Is there exists any? Isn’t functional languages expressive enough to don’t bother with patterns? I won’t give another rant about that topic. Interested people i encourage to look very fun and insightful presentation Functional Design Patterns by Aino Corry on InfoQ.
There are many very useful concepts, ideas techniques (choose your best matching word 🙂 ) in functional programming. I am not an expert, and I don’t know many functional languages (i have played a little with Scheme and used commercially Erlang for a few months) – so i may change my mind about it. But currently I think that there are general enough, sometimes not obvious enough and reoccurring patterns in functional style of programming.
Functional programming is all about defectively using higher order functions, ignoring concept of shared state, doing cool things with lists and using recursion (always tail of course). So this determine basic areas of patterns:
- recursion patterns (Roundabout – pattern language for recursion, proposed by Eugene Walfingford),
- techniques to share state for a couple of functions mainly using closures and similar OOP-like techniques (Envoy – pattern language proposed by Eugene Wilingford) but interesting technique is mentioned in chapter 12 of Scala By Example by Marin Odersky: state changes tracking by storing modified version of object in list,
The concept of using closures to share state in a few dynamically created functions Ihave seen in famous Structure and Interpretation of Computer Programs. I suspect that studying this book alone (and lisp) might bring me a few powerful concepts.
The concepts of fancy list manipulation (lists:foldl, lists:map) is probably basic enough to not be called patterns. Similar situation with pattern matching using to bound variables and extracting elements from data structures. List comprehension is the syntactic construct so we can skip it probably .
Message passing patterns
In Erlang community patterns means OTP behaviours:
- gen_server (remembering some small portion of state by passing it to internally in every invocation, synchronous and asynchronous calls)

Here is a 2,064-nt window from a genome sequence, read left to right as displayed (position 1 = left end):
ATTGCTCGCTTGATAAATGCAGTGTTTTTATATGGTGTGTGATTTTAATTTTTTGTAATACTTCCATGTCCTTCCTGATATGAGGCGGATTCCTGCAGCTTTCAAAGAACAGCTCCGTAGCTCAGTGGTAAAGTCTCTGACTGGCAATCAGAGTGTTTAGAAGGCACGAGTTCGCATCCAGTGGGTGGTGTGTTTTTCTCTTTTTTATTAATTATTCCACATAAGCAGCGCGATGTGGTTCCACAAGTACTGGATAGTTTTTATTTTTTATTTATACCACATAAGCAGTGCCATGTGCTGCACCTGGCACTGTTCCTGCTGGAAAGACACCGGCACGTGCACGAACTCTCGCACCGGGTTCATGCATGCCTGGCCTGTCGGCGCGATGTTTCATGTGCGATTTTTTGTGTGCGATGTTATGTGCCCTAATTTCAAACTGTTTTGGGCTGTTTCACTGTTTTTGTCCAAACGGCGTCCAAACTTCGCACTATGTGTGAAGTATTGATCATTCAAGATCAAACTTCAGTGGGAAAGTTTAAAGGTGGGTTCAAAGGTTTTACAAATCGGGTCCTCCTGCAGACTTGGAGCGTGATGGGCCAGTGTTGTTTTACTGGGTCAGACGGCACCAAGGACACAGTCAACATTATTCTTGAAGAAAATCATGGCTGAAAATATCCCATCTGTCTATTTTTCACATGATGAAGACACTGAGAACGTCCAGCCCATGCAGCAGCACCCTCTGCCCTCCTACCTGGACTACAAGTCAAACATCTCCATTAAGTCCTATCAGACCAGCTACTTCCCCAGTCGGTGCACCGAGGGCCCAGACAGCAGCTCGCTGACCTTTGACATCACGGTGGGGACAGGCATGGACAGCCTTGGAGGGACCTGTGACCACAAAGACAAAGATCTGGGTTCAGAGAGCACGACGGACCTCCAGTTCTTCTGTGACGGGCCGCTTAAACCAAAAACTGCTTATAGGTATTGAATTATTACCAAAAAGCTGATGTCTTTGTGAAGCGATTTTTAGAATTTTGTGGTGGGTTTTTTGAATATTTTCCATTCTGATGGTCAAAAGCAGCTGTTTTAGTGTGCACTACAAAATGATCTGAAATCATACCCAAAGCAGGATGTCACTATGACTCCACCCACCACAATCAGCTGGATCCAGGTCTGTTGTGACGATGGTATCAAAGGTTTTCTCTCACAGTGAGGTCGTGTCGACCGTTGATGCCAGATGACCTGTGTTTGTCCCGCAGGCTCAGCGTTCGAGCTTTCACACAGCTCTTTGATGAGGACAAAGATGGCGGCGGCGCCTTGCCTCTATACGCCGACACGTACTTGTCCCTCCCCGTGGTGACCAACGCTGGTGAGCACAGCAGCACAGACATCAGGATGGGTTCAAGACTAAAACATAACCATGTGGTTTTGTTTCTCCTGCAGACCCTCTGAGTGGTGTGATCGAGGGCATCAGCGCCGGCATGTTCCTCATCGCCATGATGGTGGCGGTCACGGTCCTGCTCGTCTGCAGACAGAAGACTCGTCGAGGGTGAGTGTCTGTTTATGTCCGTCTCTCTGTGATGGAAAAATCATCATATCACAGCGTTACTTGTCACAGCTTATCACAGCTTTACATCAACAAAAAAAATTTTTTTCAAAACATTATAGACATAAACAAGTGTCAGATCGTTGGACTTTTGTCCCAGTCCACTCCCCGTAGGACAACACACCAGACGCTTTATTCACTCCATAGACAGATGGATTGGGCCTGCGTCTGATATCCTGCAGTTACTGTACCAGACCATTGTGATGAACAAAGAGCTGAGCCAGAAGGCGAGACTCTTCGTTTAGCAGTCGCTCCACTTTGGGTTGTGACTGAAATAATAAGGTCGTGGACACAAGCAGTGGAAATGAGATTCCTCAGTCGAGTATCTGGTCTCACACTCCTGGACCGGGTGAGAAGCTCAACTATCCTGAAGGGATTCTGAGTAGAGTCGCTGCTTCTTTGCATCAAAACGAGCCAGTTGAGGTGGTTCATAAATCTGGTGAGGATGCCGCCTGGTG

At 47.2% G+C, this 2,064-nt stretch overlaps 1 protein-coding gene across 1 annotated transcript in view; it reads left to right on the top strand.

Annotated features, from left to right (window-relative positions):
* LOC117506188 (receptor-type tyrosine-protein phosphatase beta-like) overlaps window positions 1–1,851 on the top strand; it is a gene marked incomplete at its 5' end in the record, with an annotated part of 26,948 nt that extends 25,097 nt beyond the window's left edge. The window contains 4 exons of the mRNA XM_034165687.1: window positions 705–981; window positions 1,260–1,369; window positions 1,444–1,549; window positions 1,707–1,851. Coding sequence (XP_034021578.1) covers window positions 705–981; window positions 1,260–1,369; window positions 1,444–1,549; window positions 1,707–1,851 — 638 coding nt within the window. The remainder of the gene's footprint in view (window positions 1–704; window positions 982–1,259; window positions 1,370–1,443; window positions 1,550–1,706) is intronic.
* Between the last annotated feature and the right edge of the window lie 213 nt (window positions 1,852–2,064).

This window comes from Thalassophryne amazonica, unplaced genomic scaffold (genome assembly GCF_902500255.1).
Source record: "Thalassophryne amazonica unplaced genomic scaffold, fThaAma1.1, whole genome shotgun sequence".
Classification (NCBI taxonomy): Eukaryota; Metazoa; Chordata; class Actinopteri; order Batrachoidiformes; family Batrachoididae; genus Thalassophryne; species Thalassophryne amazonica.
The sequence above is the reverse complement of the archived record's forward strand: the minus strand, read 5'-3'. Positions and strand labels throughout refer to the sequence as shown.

- supervisor (managing e.g. restarting after failure work of other tasks)
- gen_fsm (Finite State Machine pattern)
- gen_event (sending events)
There is a few concepts described in Programming Erlang by Joe Armstrong which AFAIK are not directly supported by those behaviours: priority receiving, flushing. But again are probably basic enough to not count as patterns.
Parallel computation patterns
Took me while to find out some tips on how to use Erlang message passing capabilities to do parallel computing. OK I know that I should bang messages to other process mailbox, i could register them or use pids but how actually use them?
Mentioned above book describe this in chapter 20. I found few interesting functions in OTP to support that: rpc:pmap and rpc:parallel_eval. They are very powerful hiding a lot of details about synchronizing results and spreading computation for different nodes/processes. In rpc module there are many interesting functions. And what is most important basic pmap concept can be modified to achieve different building block to create parallel algorithm (see the 20 chapter for details). In here i can’t name patterns yet but i hope this will change.
I don’t know Haskell concepts of monads and lazy evaluation so can’t say anything about them in context of Erlang or functional languages in general. Maybe there are a lot of powerful concepts hiding there 🙂